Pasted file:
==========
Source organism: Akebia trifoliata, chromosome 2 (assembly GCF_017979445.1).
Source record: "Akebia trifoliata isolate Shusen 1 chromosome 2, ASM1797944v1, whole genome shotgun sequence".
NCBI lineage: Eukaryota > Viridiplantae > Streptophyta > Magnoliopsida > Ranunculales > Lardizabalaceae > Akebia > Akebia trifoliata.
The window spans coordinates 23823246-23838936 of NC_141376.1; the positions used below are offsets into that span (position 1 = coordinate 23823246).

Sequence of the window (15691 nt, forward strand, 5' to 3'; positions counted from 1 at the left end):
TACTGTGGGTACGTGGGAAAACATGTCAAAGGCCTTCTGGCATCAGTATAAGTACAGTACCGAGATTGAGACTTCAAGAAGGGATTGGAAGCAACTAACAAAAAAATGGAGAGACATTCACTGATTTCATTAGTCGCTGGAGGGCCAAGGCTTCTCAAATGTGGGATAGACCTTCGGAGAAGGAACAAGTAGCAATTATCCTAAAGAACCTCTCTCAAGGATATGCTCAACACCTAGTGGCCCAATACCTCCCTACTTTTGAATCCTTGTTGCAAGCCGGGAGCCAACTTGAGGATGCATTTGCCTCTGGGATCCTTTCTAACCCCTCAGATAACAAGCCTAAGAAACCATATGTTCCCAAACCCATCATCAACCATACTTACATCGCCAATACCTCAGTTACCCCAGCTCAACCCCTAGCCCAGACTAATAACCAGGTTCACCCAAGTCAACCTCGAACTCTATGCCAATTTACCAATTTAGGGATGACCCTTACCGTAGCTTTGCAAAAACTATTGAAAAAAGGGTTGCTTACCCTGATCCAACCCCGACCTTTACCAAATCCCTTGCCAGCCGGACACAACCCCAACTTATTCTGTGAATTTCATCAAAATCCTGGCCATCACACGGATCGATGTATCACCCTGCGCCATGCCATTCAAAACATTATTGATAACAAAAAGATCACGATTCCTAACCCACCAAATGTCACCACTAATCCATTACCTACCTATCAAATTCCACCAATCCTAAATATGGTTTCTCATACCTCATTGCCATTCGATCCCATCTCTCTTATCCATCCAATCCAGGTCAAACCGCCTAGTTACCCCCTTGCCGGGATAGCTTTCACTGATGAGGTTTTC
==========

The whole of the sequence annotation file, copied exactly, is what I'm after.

Source organism: Akebia trifoliata, chromosome 2 (assembly GCF_017979445.1).
Source record: "Akebia trifoliata isolate Shusen 1 chromosome 2, ASM1797944v1, whole genome shotgun sequence".
NCBI lineage: Eukaryota > Viridiplantae > Streptophyta > Magnoliopsida > Ranunculales > Lardizabalaceae > Akebia > Akebia trifoliata.
The window spans coordinates 23823246-23838936 of NC_141376.1; the positions used below are offsets into that span (position 1 = coordinate 23823246).

Sequence of the window (15691 nt, forward strand, 5' to 3'; positions counted from 1 at the left end):
TACTGTGGGTACGTGGGAAAACATGTCAAAGGCCTTCTGGCATCAGTATAAGTACAGTACCGAGATTGAGACTTCAAGAAGGGATTGGAAGCAACTAACAAAAAAATGGAGAGACATTCACTGATTTCATTAGTCGCTGGAGGGCCAAGGCTTCTCAAATGTGGGATAGACCTTCGGAGAAGGAACAAGTAGCAATTATCCTAAAGAACCTCTCTCAAGGATATGCTCAACACCTAGTGGCCCAATACCTCCCTACTTTTGAATCCTTGTTGCAAGCCGGGAGCCAACTTGAGGATGCATTTGCCTCTGGGATCCTTTCTAACCCCTCAGATAACAAGCCTAAGAAACCATATGTTCCCAAACCCATCATCAACCATACTTACATCGCCAATACCTCAGTTACCCCAGCTCAACCCCTAGCCCAGACTAATAACCAGGTTCACCCAAGTCAACCTCGAACTCTATGCCAATTTACCAATTTAGGGATGACCCTTACCGTAGCTTTGCAAAAACTATTGAAAAAAGGGTTGCTTACCCTGATCCAACCCCGACCTTTACCAAATCCCTTGCCAGCCGGACACAACCCCAACTTATTCTGTGAATTTCATCAAAATCCTGGCCATCACACGGATCGATGTATCACCCTGCGCCATGCCATTCAAAACATTATTGATAACAAAAAGATCACGATTCCTAACCCACCAAATGTCACCACTAATCCATTACCTACCTATCAAATTCCACCAATCCTAAATATGGTTTCTCATACCTCATTGCCATTCGATCCCATCTCTCTTATCCATCCAATCCAGGTCAAACCGCCTAGTTACCCCCTTGCCGGGATAGCTTTCACTGATGAGGTTTTC